Immunodeficiency disorders  
 
  

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Immunodeficiency disorders

Definition

Immunodeficiency disorders occur when the body's immune response is reduced or absent.

See also: Autoimmune disorders

Alternative Names

Immunosuppression

Causes

The immune system is made up of lymphoid tissue in the body, which includes the bone marrow, lymph nodes, thymus, tonsils, and parts of the spleen and gastrointestinal tract.

The immune system helps protect the body from harmful substances, called antigens. Examples of antigens include bacteria, viruses, toxins, cancer cells, and foreign blood or tissues from another person or species.

When the immune system detects an antigen, it responds by producing antibodies that destroy the harmful substances. The immune system response also involves a process called phagocytosis. During this process, certain white blood cells swallow and destroy bacteria and other foreign substances.

Immune system disorders occur when the immune system does not fight tumors or harmful substances as it should. The immune response may be over active or under active.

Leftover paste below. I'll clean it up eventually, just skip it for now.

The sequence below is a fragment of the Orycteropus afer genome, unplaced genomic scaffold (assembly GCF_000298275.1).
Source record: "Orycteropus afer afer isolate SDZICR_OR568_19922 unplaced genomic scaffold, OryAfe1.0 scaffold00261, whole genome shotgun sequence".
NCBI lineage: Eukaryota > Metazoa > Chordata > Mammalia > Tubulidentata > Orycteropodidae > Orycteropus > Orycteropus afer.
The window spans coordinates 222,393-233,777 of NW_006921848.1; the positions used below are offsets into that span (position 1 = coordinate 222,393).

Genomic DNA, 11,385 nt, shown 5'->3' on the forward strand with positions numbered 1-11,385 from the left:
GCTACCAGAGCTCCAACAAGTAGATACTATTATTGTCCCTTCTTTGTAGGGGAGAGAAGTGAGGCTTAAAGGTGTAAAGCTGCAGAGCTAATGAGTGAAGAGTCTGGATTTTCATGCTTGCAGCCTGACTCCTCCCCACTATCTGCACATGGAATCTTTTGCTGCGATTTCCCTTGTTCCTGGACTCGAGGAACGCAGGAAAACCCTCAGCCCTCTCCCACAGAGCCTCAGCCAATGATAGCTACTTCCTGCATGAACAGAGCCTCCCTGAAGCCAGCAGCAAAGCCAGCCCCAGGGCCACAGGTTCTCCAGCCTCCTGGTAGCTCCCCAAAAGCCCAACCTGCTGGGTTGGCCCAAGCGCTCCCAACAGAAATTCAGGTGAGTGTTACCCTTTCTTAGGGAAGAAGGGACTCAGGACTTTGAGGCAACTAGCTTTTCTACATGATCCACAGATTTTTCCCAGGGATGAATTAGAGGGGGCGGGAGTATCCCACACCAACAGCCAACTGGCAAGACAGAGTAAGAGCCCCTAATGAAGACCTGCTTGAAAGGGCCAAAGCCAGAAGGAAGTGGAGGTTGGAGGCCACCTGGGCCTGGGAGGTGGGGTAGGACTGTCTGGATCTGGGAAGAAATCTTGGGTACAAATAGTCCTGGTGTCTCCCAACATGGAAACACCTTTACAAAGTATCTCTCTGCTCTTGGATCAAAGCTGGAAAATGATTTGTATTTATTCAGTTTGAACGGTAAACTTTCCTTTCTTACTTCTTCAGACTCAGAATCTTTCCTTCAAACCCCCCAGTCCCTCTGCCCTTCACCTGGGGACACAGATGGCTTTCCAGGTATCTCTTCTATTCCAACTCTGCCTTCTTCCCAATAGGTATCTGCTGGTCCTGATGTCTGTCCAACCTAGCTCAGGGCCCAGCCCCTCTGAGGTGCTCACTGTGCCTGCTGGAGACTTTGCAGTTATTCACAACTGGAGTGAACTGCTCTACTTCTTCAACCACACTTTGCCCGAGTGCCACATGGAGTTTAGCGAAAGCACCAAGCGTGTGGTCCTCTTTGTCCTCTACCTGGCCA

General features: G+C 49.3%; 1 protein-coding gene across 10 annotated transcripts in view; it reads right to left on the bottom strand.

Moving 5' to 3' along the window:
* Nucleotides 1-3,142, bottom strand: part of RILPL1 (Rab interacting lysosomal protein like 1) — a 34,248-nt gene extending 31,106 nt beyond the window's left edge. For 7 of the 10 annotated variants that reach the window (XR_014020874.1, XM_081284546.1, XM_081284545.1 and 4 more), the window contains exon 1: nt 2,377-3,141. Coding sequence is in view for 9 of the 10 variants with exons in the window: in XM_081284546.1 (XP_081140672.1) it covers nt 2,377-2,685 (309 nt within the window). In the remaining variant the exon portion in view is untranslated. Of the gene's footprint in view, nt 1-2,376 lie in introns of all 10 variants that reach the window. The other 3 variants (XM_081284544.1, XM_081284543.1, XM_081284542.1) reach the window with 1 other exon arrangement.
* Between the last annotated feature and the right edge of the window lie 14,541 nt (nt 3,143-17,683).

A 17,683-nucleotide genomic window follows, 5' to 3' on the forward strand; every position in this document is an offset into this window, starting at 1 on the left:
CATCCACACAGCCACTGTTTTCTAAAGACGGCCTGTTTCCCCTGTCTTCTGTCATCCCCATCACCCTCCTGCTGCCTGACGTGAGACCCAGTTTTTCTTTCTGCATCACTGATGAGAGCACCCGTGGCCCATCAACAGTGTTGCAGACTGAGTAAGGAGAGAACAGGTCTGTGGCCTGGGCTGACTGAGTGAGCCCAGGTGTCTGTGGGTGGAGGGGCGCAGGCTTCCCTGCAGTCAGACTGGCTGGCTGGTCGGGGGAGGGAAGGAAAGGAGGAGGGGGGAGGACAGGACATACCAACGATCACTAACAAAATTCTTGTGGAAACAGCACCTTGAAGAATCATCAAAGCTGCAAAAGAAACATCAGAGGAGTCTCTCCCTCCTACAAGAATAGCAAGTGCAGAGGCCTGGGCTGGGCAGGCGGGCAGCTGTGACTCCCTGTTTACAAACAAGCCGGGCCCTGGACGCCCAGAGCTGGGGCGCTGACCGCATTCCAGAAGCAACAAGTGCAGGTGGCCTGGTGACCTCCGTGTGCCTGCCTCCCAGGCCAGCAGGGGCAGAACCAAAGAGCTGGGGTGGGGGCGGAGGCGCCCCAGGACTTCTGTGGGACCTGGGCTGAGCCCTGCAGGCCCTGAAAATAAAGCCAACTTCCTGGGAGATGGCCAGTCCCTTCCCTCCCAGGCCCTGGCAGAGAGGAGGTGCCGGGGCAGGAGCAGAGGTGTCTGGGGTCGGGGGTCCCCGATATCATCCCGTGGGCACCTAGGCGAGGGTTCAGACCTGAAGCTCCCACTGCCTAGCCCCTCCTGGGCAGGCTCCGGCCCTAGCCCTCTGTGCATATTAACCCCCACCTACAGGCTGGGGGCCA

Immunodeficiency disorders may affect any part of the immune system. Most commonly, such a condition occurs when specialized white blood cells called T or B lymphocytes (or both) do not work as well as they should, or when your body doesn't produce enough antibodies.

Inherited immunodeficiency disorders that affect B cells include:

  • Hypogammaglobulinemia, which usually causes mild to moderate respiratory infections
  • Agammaglobulinemia, which results in frequent severe infections and is often deadly

Inherited immunodeficiency disorders that affect T cells may cause increased susceptibility to fungi, resulting in recurring candida (yeast) infections. Inherited combined immunodeficiency affects both T lymphocytes and B lymphocytes. It may be deadly within the first year of life if it isn't treated early.

People are said to be immunosuppressed when they have an immunodeficiency disorder due to medicines that affect the immune system (such as corticosteroids). Immunosuppression is also a common side effect of chemotherapy.

Acquired immunodeficiency may be a complication of diseases such as HIV infection and AIDS (acquired immunodeficiency syndrome). Malnutrition, particularly with lack of protein, and many cancers, may also cause immunodeficiency.